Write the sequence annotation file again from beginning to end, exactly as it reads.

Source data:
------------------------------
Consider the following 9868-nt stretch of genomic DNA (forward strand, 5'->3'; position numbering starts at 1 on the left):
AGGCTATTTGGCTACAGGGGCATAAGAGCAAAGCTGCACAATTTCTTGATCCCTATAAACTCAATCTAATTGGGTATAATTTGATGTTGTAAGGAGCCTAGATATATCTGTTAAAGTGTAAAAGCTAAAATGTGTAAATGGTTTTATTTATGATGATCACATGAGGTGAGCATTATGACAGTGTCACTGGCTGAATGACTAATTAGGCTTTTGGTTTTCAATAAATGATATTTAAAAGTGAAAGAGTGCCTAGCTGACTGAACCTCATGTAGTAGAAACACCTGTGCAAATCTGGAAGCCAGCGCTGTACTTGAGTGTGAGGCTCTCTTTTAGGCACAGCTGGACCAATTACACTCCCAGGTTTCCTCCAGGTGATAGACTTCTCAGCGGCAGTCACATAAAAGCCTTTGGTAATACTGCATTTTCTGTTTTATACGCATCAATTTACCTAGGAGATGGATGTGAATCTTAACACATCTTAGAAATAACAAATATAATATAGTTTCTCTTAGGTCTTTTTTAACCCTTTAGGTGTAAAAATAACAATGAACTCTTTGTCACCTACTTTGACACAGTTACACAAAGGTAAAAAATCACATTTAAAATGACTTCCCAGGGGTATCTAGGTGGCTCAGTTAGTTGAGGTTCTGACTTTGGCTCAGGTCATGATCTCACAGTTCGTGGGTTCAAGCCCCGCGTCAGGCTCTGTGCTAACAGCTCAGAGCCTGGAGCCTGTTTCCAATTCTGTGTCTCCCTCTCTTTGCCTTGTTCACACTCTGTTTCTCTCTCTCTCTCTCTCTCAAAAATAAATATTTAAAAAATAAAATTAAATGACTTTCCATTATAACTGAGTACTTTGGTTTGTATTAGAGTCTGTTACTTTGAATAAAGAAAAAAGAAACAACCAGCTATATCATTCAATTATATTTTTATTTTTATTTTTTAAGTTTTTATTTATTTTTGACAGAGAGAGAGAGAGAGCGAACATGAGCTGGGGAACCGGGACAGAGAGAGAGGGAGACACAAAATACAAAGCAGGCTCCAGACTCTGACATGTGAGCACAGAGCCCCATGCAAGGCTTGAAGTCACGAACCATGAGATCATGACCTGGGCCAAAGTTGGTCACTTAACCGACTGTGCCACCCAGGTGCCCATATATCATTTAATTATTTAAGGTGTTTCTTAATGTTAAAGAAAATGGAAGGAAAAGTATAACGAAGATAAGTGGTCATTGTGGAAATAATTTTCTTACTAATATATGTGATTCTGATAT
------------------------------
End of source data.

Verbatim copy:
Consider the following 9868-nt stretch of genomic DNA (forward strand, 5'->3'; position numbering starts at 1 on the left):
AGGCTATTTGGCTACAGGGGCATAAGAGCAAAGCTGCACAATTTCTTGATCCCTATAAACTCAATCTAATTGGGTATAATTTGATGTTGTAAGGAGCCTAGATATATCTGTTAAAGTGTAAAAGCTAAAATGTGTAAATGGTTTTATTTATGATGATCACATGAGGTGAGCATTATGACAGTGTCACTGGCTGAATGACTAATTAGGCTTTTGGTTTTCAATAAATGATATTTAAAAGTGAAAGAGTGCCTAGCTGACTGAACCTCATGTAGTAGAAACACCTGTGCAAATCTGGAAGCCAGCGCTGTACTTGAGTGTGAGGCTCTCTTTTAGGCACAGCTGGACCAATTACACTCCCAGGTTTCCTCCAGGTGATAGACTTCTCAGCGGCAGTCACATAAAAGCCTTTGGTAATACTGCATTTTCTGTTTTATACGCATCAATTTACCTAGGAGATGGATGTGAATCTTAACACATCTTAGAAATAACAAATATAATATAGTTTCTCTTAGGTCTTTTTTAACCCTTTAGGTGTAAAAATAACAATGAACTCTTTGTCACCTACTTTGACACAGTTACACAAAGGTAAAAAATCACATTTAAAATGACTTCCCAGGGGTATCTAGGTGGCTCAGTTAGTTGAGGTTCTGACTTTGGCTCAGGTCATGATCTCACAGTTCGTGGGTTCAAGCCCCGCGTCAGGCTCTGTGCTAACAGCTCAGAGCCTGGAGCCTGTTTCCAATTCTGTGTCTCCCTCTCTTTGCCTTGTTCACACTCTGTTTCTCTCTCTCTCTCTCTCTCAAAAATAAATATTTAAAAAATAAAATTAAATGACTTTCCATTATAACTGAGTACTTTGGTTTGTATTAGAGTCTGTTACTTTGAATAAAGAAAAAAGAAACAACCAGCTATATCATTCAATTATATTTTTATTTTTATTTTTTAAGTTTTTATTTATTTTTGACAGAGAGAGAGAGAGAGCGAACATGAGCTGGGGAACCGGGACAGAGAGAGAGGGAGACACAAAATACAAAGCAGGCTCCAGACTCTGACATGTGAGCACAGAGCCCCATGCAAGGCTTGAAGTCACGAACCATGAGATCATGACCTGGGCCAAAGTTGGTCACTTAACCGACTGTGCCACCCAGGTGCCCATATATCATTTAATTATTTAAGGTGTTTCTTAATGTTAAAGAAAATGGAAGGAAAAGTATAACGAAGATAAGTGGTCATTGTGGAAATAATTTTCTTACTAATATATGTGATTCTGATAT